OHS Canada Magazine

B.C. being ‘battered by wave after wave’ of COVID-19 storm

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January 12, 2022
By The Canadian Press

Health & Safety Human Resources british columbia COVID-19

Dr. Henry calls on citizens to maintain social connections, outside and virtually

Ninety per cent of eligible adults in B.C. have received their second dose of a COVID-19 vaccine, and about 29 per cent have had a third dose. (Maria Sbytova/Adobe Stock)

VICTORIA — British Columbia’s provincial health officer says the current wave of COVID-19 infections is expected to continue for the next few weeks based on the experience of other jurisdictions, though she expects more treatment options to be approved soon.

Dr. Bonnie Henry said Tuesday that many people who have contracted the Omicron variant of COVID-19 are fully vaccinated but their illness has been relatively mild compared with those who are unvaccinated and at higher risk of being hospitalized.

Three people in their 20s and another in their 30s are currently in intensive care in B.C., and all of them are unvaccinated, Henry said.

“It creates a lot of distress for our health-care workers to be caring for young people and seeing them in so much distress when it can be prevented,” she said.

Henry called on everyone to maintain their social connections, outside and virtually, if necessary, to protect their mental well-being as many people are feeling powerless and exhausted from the continued need for vigilance to protect themselves from COVID-19.


“We’re all feeling like we’re getting battered by wave after wave of the storm,” she said.

She anticipated a number of additional treatment options would be available later this month to keep people who are at risk of serious illness out of hospital.

Health Canada signed an agreement with Pfizer last December to provide an initial one million doses of its COVID-19 antiviral pill, but the agency has not yet approved its use. The U.S. Food and Drug Administration granted emergency-use authorization of the five-day regimen last month, and the medication has since been in short supply.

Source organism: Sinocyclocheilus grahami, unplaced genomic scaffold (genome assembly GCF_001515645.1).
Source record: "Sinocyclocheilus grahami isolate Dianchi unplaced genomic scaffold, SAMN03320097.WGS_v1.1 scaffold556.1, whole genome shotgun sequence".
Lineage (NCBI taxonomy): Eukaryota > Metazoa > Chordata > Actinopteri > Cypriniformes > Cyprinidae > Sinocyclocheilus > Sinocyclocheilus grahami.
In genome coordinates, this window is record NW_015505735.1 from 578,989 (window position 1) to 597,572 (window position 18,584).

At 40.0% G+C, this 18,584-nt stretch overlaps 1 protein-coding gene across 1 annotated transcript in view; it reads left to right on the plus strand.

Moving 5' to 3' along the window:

Restrictions on gatherings and events in B.C. are expected to be in place until at least Jan. 18, and facilities like gyms, fitness centres and dance studios are to remain closed.

Henry said the province is considering which activities can safely resume now that all businesses have started putting COVID-19 safety plans in place. She added more details will be provided, along with modelling numbers, on Friday.

Health Minister Adrian Dix said the province is ready to secure space for a field hospital in downtown Vancouver, but there’s currently no need for it.

He said health authorities postponed 530 surgeries across B.C. between Jan. 2 and 8 due to a surge in COVID-19 cases.

“No one who is trained, and whose life’s work it is to get patients the surgery they need, wants to call a patient to tell them that their surgery is postponed. And this week, we know that this is now happening in significant numbers across B.C.”

However, nearly all patients whose surgeries were cancelled during the first wave of the pandemic, starting in March 2020, have had their procedures, Dix said.

In September, the health minister announced incentives like child care to recruit health-care workers to the hard-hit northern health region, but he said Tuesday the “challenge has been enormous” when it comes to recruitment and retention of staff.

Ninety per cent of eligible adults in B.C. have received their second dose of a COVID-19 vaccine, and about 29 per cent have had a third dose.

The province recorded 2,239 new cases of COVID-19, and three more people have died, for a total of 2,449 deaths.

The Health Ministry said 469 people are in hospital and 97 of them are in intensive care. Nearly 81 per cent of people who became infected with the virus in the past week were fully vaccinated, it added.

— By Camille Bains in Vancouver


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